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Colombo’s Unseen: Living Besides A Railway Track

Colombo, as we see it today, is all shiny and new. The vertiginous skyline, sparkling new malls, and numerous high rises are designed to play a vital part in establishing the city’s aspirational aesthetics — one of upscale modernity. Reality however, is quite different; over 50% of the city’s population lives in ‘shanties, slums, or dilapidated housing schemes.’

In an attempt to change this, the Urban Development Authority (UDA) has been relocating some of these underserved communities over the last few years — mostly to low-income flats such as those in Wanatamulla, Dematagoda, and Sahaspura. Each of these communities had developed organically, and had its own unique history. Take Slave Island for example, the neighbourhood’s history was shaped by a close-knit community of Malays descended from Ceylon’s colonial era. Today, the community has dispersed and the area’s historic architecture is all but gone.

The reasoning behind the drive to beautify the city is to ‘transform Colombo into a world recognised city with a clean and pleasing environment’. In practice, what this translates to is that spaces previously occupied by underserved communities are rapidly being reconstructed. A prime example for this is the demolition of Castle Hotel, a landmark of Slave Island.

However, there are pockets of communities who continue to live in some of the city’s forgotten places — such as on the edge of railway tracks.

We visited Wanatamulla, where as many as a hundred homes have been built next to a railway line. With plans underway to expand the track from Baseline station to Nugegoda, these residents are due to be relocated soon. While some of the residents seemed enthusiastic about moving to brick-and-mortar homes, others were on the fence.

This photo essay is an attempt to document one of Colombo’s oldest neighbourhoods before it disappears.

The railway track runs parallel to as many as a hundred makeshift homes. Made of wooden planks and topped with roofing sheets, these homes sometimes accommodate families of six or seven, living in the constricted space.

For most of the residents in the area, the railroad doubles as a space for casual evening chats.Well-attuned to the sounds of oncoming trains, and knowing the schedule by heart, they simply move aside when they feel the first rumble.

This little shop has stood near the rail gates for the last six years. The owner, Sepalika Dilrukshi, will be given a new home in Maligawatta near the Samantha Hall, along with everyone else who will be relocated. She intends to continue her small business selling short-eats and drinks after her move.
Oncoming trains are of no concern for residents, and they continue with their business until they absolutely have to move. However, the adults are protective of their children and ensure that they are kept clear of the tracks. From a young age, children are taught not to cross a threshold, to keep them clear of the tracks.

An elderly man idly watches as a packed commuter train whizzes by in the evening. The homes running parallel to the lines, located just an arm’s length away, are a normal sight for the passengers as well.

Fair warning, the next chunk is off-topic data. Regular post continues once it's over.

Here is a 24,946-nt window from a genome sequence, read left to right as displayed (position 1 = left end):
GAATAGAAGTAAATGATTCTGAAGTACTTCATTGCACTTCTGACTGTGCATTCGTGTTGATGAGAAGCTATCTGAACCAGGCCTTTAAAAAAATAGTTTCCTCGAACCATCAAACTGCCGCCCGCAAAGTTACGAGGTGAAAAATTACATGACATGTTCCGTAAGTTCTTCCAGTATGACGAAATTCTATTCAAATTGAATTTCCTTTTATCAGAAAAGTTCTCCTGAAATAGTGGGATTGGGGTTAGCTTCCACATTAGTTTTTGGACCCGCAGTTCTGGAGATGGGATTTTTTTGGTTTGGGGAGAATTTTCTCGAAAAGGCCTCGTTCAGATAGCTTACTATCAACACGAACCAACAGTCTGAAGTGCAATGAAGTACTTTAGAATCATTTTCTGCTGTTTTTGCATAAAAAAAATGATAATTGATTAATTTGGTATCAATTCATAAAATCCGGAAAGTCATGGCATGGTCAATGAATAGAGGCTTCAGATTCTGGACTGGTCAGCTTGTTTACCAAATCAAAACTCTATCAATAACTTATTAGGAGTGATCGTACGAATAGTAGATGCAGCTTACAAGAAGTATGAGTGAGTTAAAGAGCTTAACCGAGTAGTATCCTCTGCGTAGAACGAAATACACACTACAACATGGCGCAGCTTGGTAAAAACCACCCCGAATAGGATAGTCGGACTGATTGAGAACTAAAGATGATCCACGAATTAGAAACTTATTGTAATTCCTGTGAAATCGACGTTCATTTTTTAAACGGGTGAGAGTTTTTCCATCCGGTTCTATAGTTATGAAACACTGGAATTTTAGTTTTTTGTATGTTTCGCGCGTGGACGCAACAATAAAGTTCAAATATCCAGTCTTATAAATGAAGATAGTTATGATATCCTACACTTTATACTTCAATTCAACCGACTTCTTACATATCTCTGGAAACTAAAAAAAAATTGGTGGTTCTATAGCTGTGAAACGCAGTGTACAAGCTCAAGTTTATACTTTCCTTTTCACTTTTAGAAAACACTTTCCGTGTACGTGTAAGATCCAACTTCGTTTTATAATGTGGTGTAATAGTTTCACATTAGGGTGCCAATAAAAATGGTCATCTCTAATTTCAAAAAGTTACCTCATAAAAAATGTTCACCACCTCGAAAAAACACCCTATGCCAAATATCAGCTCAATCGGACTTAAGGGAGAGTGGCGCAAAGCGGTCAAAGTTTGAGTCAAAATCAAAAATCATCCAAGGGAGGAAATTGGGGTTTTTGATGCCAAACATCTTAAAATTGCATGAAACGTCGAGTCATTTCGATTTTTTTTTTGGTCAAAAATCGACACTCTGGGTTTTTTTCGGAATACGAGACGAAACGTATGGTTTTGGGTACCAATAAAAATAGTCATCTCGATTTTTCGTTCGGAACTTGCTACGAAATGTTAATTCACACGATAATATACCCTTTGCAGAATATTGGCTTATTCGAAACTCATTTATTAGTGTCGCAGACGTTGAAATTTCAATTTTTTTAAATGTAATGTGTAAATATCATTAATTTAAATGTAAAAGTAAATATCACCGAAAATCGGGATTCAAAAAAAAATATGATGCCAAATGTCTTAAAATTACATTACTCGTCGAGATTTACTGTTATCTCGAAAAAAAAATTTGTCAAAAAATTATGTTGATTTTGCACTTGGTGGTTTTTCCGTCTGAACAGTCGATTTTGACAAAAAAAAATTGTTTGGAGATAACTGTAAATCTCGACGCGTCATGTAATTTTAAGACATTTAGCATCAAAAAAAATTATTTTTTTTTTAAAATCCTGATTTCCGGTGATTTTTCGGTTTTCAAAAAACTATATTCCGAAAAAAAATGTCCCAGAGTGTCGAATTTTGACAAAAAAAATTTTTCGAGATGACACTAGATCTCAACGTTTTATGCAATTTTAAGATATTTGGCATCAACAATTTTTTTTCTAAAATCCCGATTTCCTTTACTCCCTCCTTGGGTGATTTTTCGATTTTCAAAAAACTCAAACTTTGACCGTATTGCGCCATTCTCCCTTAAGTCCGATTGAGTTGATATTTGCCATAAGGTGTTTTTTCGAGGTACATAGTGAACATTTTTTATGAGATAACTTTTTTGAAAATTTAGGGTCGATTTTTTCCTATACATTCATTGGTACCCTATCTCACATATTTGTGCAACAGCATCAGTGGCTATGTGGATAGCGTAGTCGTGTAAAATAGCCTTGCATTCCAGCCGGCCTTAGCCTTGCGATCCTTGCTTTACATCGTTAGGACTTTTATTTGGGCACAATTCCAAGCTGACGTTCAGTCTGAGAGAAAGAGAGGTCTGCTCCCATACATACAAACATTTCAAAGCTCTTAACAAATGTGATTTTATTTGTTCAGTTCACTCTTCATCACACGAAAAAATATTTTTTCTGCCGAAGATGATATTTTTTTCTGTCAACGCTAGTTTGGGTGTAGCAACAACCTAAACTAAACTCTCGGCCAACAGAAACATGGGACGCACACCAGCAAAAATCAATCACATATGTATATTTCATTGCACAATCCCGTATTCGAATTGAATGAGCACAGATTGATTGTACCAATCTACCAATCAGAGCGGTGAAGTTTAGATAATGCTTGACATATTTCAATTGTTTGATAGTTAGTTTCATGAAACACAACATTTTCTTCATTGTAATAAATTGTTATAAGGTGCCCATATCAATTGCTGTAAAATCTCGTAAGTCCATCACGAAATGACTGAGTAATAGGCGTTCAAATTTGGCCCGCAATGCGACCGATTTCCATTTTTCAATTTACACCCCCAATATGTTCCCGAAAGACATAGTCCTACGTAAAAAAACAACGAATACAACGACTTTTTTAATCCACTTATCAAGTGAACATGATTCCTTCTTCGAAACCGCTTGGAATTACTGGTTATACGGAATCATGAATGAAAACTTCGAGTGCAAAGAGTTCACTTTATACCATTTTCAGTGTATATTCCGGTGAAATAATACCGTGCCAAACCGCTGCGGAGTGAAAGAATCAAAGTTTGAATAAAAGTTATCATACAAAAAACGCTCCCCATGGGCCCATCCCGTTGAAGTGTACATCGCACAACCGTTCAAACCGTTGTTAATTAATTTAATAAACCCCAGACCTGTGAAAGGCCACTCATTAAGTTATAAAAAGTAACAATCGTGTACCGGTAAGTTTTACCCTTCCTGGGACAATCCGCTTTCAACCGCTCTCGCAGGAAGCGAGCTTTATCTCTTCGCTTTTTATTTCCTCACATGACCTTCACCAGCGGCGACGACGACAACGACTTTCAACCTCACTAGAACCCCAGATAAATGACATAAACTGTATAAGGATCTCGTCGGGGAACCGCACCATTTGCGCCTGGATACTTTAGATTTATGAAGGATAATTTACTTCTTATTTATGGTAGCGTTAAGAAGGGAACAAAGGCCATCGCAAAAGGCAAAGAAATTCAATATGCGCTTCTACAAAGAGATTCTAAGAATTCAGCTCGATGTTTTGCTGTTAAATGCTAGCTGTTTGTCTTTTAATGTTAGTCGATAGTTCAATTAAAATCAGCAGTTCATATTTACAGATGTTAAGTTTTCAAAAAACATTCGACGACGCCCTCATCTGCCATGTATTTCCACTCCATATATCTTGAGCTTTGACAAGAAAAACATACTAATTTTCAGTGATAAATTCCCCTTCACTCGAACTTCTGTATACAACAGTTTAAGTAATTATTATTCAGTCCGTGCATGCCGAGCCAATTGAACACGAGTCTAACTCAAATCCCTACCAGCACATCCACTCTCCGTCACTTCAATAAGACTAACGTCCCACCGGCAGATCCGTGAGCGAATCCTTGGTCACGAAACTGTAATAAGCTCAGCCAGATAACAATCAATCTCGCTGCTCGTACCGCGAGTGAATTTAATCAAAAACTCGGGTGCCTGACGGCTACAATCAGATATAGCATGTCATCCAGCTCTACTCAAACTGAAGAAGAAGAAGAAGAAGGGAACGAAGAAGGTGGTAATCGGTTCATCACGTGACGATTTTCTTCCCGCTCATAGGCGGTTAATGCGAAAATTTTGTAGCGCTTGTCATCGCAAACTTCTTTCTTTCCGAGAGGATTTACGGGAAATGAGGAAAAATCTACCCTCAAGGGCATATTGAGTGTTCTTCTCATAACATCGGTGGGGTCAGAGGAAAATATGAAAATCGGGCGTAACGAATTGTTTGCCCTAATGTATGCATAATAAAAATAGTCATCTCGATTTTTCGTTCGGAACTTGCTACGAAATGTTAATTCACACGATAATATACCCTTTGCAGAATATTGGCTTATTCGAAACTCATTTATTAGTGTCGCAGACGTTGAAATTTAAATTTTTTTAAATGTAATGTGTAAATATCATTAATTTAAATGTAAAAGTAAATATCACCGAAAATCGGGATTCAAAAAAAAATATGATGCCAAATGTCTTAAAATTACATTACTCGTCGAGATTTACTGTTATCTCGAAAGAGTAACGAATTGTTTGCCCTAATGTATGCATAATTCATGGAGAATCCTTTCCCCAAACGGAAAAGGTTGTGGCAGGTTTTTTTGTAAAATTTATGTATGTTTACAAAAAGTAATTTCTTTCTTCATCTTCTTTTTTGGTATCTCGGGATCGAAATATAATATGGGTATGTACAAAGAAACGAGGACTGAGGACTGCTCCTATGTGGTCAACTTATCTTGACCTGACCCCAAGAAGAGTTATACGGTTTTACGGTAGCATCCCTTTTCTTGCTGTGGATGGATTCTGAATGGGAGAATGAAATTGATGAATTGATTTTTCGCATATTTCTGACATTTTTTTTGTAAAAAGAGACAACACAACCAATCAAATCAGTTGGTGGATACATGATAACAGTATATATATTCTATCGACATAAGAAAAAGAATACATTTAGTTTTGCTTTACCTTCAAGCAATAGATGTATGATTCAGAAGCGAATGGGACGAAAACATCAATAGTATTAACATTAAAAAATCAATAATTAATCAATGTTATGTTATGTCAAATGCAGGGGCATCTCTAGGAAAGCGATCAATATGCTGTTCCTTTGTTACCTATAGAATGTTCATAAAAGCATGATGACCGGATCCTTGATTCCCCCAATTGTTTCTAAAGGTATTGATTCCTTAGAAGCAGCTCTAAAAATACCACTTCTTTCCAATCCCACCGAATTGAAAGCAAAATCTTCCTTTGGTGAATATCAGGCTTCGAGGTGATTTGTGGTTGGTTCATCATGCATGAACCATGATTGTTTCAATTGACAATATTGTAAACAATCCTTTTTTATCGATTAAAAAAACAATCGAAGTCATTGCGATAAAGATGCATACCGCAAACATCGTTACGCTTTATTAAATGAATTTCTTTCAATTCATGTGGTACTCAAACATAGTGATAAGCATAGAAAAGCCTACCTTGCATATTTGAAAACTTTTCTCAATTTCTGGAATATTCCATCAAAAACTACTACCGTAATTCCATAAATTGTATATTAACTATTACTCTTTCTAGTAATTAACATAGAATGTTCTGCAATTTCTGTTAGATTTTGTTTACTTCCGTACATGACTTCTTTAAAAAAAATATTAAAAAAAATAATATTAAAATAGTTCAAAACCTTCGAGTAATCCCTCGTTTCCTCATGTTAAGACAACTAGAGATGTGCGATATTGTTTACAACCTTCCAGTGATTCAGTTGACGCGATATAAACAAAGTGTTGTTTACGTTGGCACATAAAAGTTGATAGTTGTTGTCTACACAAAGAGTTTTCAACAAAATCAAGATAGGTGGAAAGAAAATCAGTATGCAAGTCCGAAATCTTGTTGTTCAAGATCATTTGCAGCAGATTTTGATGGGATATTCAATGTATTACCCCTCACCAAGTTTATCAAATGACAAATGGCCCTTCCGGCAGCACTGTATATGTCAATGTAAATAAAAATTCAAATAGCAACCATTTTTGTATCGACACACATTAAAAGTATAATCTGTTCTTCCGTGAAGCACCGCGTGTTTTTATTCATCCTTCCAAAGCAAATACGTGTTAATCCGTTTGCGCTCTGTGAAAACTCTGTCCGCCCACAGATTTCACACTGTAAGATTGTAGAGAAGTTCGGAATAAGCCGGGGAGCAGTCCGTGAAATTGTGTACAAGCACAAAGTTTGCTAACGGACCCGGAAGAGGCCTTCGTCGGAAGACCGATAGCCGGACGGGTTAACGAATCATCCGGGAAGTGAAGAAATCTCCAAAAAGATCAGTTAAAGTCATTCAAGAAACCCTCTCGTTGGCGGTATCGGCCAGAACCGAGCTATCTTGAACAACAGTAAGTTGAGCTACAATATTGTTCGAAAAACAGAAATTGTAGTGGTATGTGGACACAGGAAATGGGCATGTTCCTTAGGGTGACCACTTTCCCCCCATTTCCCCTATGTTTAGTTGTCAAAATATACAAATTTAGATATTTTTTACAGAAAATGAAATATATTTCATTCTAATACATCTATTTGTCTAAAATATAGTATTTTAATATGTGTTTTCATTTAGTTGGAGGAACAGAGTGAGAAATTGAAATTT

At peak hours, multiple trains pass through Wanatamulla every day.

Many residents we spoke to were not sorry about leaving their homes. On the contrary, they were happy to be given fully-constructed houses, and saw it as an opportunity for their children to lead better lives. Extremely practical about the move, they told us that no one would complain about losing wooden shanties and getting a bitthi-simenthi [brick and mortar] home instead.

B. George has an aura of mystery around him. With his family originating from Kandy, George moved to Colombo in the early ‘70s and planted himself in the bare land that eventually evolved into Wanatamulla. Quickly plotting out a piece of property for himself, he built a roof over his head and then planted banana trees and raised swine. Eventually, more and more squatters started doing the same, until the area became populated. Despite being a man of very few words, he is acknowledged as the founding father of the community.
J. Aloysius Ranjan Basil speaks perfect English, and says he’s a Burgher who moved to Wanatamulla during his adolescence. With a quirky and friendly personality, he spoke freely — even if he was quite vague. We learnt that after a few years in Wanatamulla, he moved to Mahiyangana and lived there for 35 years. He also established a village called Siyambalagaswewa for palm-reading gypsy women. Although he was unclear why, he eventually returned to Wanatamulla. His niece looks after the village now.

Accidents and deaths are common occurrences. While human deaths—often suicides—happen every few months, those of fowls and domestic animals occur more often.

This hut is rented out by 32-year-old Dulaj Susantha, who lives in it with his wife and two children. The small space is barely enough for their shared mattress, which stands up against one end when it is not in use. Dulaj is one of the few people unhappy about the relocation — because he has nowhere else to go. “The owners of this home will be given a new home because this is theirs, but tenants who are on rent won’t get anything.” He said he works ‘in buses’, but did not want to mention in what capacity. The owners of this hut live at the opposite end of Wanatamulla, in another shanty.

Photo Credits: Roar Media / Nazly Ahmed

Residents who will lose their homes here have been promised that they will be relocated to a new housing unit in the vicinity, near the Maligawatta Samantha Hall. You can read more about the lives of families who were relocated to housing schemes, here.

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